Please enjoy a D’var Torah this week from Aviva Schwartz, Rosh Nivonim 2015.  Aviva is graduating this May from Clark University in Worcester, MA, with a degree in International Development and Social Change with a concentration in Race and Ethnic Relations; she will continue at Clark next fall towards an M.A. in Community Development and Planning.  Aviva returns to us for her sixth summer on staff after being Rosh Solelim last summer.  Over winter break, she went as Ramah Wisconsin’s representative on a National Ramah delegation to a Conservative synagogue and summer camp in Chile.  Reflections on Parashat Vayakel-Pekudei by Aviva Schwartz

People talk about the uniqueness of the first hours of camp. That moment the bus turns left on Buckatabon Road and your stomach churns with excitement. Being together with your camp friends for the first time in 10 months. Meeting or reconnecting with your counselors and reacquainting yourself with the camp we all know and love. Those initial moments of arriving at camp will forever be ingrained in our minds.

But it’s the next five hours that help to really define the summer. Whose bed is where? Where is the Nikayon chart (the wheel of daily chores) going to go? How will the cabin be decorated? Where can I put my rug? Which counselor made the Bruchot Habaot (welcome) sign on the door? What are the tzrif (cabin) rules that we will make together in order to ensure everyone has a safe, comfortable, and amazing summer together? What are our goals and challenges for the summer? Will we have a theme or cabin song?

The answers to these questions are some of the ways that we make the space sacred and that we make camp into Machaneh Ramah. The counselors arrive in camp a week before the campers in order to prepare for the summer and set up the cabins. They make sure that there are enough beds and shelves for each camper and a healthy amount of open space in the cabin for activities. They set the tone and lead the campers much like Bezalel, the architect behind the building of the tabernacle in our Parshiot this week.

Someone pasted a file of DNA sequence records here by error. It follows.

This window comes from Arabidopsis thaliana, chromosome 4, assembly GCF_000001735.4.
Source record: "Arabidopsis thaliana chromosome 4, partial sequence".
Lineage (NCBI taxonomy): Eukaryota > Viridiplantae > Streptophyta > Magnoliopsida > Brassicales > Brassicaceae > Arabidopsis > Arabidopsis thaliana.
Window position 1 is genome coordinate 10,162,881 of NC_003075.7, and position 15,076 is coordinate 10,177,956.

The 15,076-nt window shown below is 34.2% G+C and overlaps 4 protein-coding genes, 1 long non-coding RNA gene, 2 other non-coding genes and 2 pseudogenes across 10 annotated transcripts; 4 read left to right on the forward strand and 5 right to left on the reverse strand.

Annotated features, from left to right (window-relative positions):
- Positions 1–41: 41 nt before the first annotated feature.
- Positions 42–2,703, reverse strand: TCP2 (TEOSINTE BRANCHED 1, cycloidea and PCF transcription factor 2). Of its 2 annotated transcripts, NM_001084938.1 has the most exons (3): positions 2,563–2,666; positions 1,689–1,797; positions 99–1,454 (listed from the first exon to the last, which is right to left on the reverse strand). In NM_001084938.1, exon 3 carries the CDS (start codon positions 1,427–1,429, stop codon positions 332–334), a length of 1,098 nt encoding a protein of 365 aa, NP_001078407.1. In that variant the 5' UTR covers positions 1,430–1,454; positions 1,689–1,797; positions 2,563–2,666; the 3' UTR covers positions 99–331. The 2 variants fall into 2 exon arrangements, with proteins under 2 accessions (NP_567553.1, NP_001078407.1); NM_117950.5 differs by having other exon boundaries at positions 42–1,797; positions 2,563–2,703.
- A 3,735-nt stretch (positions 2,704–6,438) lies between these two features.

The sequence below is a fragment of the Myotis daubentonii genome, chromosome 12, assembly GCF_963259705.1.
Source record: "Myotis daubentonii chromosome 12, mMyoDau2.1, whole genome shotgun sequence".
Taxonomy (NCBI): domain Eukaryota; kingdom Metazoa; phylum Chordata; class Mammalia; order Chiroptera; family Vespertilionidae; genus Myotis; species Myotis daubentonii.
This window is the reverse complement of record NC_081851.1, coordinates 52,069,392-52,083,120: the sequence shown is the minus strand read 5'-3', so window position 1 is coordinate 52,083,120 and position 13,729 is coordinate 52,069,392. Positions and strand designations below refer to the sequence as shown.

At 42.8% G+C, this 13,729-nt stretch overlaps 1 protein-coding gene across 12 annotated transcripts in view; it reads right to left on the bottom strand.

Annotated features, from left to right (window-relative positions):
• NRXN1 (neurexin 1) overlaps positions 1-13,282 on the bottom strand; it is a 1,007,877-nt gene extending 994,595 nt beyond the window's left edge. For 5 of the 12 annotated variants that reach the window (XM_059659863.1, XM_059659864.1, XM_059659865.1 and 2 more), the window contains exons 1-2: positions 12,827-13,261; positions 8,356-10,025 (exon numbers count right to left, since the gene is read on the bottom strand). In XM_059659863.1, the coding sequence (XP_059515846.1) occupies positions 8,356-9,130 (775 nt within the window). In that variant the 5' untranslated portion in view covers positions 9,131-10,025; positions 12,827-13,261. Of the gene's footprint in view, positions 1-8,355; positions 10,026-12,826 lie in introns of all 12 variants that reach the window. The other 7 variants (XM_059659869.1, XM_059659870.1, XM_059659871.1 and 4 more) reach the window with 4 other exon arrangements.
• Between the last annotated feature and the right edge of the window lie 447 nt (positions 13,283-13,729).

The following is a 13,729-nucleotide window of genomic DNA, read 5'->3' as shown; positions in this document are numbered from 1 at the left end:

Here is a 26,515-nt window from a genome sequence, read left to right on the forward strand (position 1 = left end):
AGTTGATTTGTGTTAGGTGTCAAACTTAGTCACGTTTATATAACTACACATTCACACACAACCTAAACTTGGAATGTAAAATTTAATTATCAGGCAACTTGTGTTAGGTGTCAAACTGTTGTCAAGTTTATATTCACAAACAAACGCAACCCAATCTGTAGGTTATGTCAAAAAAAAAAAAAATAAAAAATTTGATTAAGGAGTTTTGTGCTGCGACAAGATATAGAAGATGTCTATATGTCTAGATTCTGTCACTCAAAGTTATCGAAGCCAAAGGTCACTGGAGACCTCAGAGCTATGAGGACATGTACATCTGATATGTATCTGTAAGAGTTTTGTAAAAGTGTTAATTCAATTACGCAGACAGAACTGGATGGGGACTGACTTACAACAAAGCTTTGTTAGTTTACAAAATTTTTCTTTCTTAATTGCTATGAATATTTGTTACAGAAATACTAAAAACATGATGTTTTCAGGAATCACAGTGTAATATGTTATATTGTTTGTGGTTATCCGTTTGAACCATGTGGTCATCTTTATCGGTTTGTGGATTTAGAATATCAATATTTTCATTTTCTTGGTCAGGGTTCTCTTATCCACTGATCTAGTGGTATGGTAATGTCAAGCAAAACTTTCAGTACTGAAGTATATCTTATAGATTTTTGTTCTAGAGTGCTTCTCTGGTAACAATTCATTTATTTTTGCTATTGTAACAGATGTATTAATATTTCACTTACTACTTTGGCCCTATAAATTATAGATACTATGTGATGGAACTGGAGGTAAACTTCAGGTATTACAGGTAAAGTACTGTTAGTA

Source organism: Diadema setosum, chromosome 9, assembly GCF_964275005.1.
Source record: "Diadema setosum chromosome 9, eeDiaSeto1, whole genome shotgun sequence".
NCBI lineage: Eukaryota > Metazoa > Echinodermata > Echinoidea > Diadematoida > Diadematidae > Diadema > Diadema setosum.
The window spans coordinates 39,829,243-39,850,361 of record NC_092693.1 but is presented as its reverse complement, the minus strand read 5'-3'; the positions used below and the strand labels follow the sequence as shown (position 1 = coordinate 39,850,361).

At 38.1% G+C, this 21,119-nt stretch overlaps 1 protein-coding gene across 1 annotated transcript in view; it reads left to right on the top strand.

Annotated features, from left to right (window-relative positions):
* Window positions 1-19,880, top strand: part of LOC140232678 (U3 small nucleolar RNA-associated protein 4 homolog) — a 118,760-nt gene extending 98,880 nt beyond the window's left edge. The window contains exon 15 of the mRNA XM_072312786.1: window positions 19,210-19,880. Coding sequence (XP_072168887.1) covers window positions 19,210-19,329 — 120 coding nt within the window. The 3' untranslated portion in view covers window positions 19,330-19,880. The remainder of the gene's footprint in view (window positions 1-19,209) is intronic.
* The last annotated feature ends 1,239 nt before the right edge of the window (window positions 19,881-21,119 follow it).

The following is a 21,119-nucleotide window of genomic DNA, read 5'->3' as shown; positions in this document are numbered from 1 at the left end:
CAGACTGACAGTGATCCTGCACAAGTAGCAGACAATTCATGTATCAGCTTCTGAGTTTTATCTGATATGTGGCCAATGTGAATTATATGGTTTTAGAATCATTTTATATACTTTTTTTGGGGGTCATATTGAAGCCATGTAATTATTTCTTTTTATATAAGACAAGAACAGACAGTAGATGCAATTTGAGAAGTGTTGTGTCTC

This week, in the double portion of Vayakel-Pekudei, we are finally able to finish the tabernacle! Bezalel and Moses work to empower B’nei Israel to fulfill their roles in the building of this large project. Without them, the tabernacle cannot be a place for G-d. The Israelites were so excited by the instructions, that they brought kol nediv libo (offerings of the heart), which resulted in an over-abundance of the needed materials to build the Mishkan. This outpouring of generosity is the Israelites’ way of dedicated themselves to the building of the Mishkan so that God may dwell among them.

When staff week ends and the designs for the summer are set in place, it is time for the campers to come and give kol nediv libo to their eidot and cabins. Each camper adds something different and special to the cabin, making a special space out of a cabin that was empty just one week before. Together their material contributions (pictures, stuffed animals, sports equipment and blankets) as well as their generous qualities and talents come together to make their summer dwelling place one where God can dwell, one where a sacred community can thrive.

Our lessons do not end there. Fast forward 7 weeks and 6 days, and we reach the final Sunday of camp. The day when we spend hours packing, cleaning, and enjoying the final moments in the sacred spaces that we created during the past two months. We remove the decorations from the walls, rugs from the floor, and the clothes from the shelves. The Israelites took great care of the Mishkan during deconstruction because they knew after they finished traveling they would be setting it up once more.  We too take care to clean the cabins and ensure that they are ready for the following summer.

Just as B’nei Yisrael took the Mishkan on their journey throughout the desert, we too take the sacredness with us as we leave camp. It may be a little bit harder for us because we travel to different places, unlike the Israelites who journeyed together. We are lucky to be a part of such a strong and committed community, much the way the Israelites were as they worked to build their sacred community.